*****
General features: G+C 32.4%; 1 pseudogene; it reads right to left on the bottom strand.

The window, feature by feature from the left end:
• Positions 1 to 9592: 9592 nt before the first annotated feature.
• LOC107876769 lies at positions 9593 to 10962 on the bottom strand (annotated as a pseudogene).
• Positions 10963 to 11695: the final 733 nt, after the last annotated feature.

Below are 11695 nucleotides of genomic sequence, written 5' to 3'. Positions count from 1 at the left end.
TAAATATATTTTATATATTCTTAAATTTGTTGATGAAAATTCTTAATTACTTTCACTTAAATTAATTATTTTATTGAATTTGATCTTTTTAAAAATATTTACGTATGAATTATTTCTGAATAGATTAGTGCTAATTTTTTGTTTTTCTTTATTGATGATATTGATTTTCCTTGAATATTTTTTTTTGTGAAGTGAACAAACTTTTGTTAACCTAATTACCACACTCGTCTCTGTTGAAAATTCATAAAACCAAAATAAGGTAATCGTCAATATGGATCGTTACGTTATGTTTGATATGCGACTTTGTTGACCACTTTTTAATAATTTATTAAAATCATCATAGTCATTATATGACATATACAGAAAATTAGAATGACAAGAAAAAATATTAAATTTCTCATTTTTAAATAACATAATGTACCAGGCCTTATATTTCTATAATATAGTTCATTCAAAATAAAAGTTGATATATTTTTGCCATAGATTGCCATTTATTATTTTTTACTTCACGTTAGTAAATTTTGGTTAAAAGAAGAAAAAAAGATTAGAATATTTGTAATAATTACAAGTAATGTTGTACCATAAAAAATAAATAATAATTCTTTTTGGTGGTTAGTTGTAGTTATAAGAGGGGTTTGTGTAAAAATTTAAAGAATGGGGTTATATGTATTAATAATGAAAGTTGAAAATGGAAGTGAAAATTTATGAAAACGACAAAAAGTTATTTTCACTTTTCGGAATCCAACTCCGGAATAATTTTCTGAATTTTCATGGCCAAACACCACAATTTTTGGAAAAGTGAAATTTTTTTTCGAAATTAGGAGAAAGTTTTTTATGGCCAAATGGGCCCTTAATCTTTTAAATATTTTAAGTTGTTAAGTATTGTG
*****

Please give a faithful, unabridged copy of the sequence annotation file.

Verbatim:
General features: G+C 32.4%; 1 pseudogene; it reads right to left on the bottom strand.

The window, feature by feature from the left end:
• Positions 1 to 9592: 9592 nt before the first annotated feature.
• LOC107876769 lies at positions 9593 to 10962 on the bottom strand (annotated as a pseudogene).
• Positions 10963 to 11695: the final 733 nt, after the last annotated feature.

Below are 11695 nucleotides of genomic sequence, written 5' to 3'. Positions count from 1 at the left end.
TAAATATATTTTATATATTCTTAAATTTGTTGATGAAAATTCTTAATTACTTTCACTTAAATTAATTATTTTATTGAATTTGATCTTTTTAAAAATATTTACGTATGAATTATTTCTGAATAGATTAGTGCTAATTTTTTGTTTTTCTTTATTGATGATATTGATTTTCCTTGAATATTTTTTTTTGTGAAGTGAACAAACTTTTGTTAACCTAATTACCACACTCGTCTCTGTTGAAAATTCATAAAACCAAAATAAGGTAATCGTCAATATGGATCGTTACGTTATGTTTGATATGCGACTTTGTTGACCACTTTTTAATAATTTATTAAAATCATCATAGTCATTATATGACATATACAGAAAATTAGAATGACAAGAAAAAATATTAAATTTCTCATTTTTAAATAACATAATGTACCAGGCCTTATATTTCTATAATATAGTTCATTCAAAATAAAAGTTGATATATTTTTGCCATAGATTGCCATTTATTATTTTTTACTTCACGTTAGTAAATTTTGGTTAAAAGAAGAAAAAAAGATTAGAATATTTGTAATAATTACAAGTAATGTTGTACCATAAAAAATAAATAATAATTCTTTTTGGTGGTTAGTTGTAGTTATAAGAGGGGTTTGTGTAAAAATTTAAAGAATGGGGTTATATGTATTAATAATGAAAGTTGAAAATGGAAGTGAAAATTTATGAAAACGACAAAAAGTTATTTTCACTTTTCGGAATCCAACTCCGGAATAATTTTCTGAATTTTCATGGCCAAACACCACAATTTTTGGAAAAGTGAAATTTTTTTTCGAAATTAGGAGAAAGTTTTTTATGGCCAAATGGGCCCTTAATCTTTTAAATATTTTAAGTTGTTAAGTATTGTG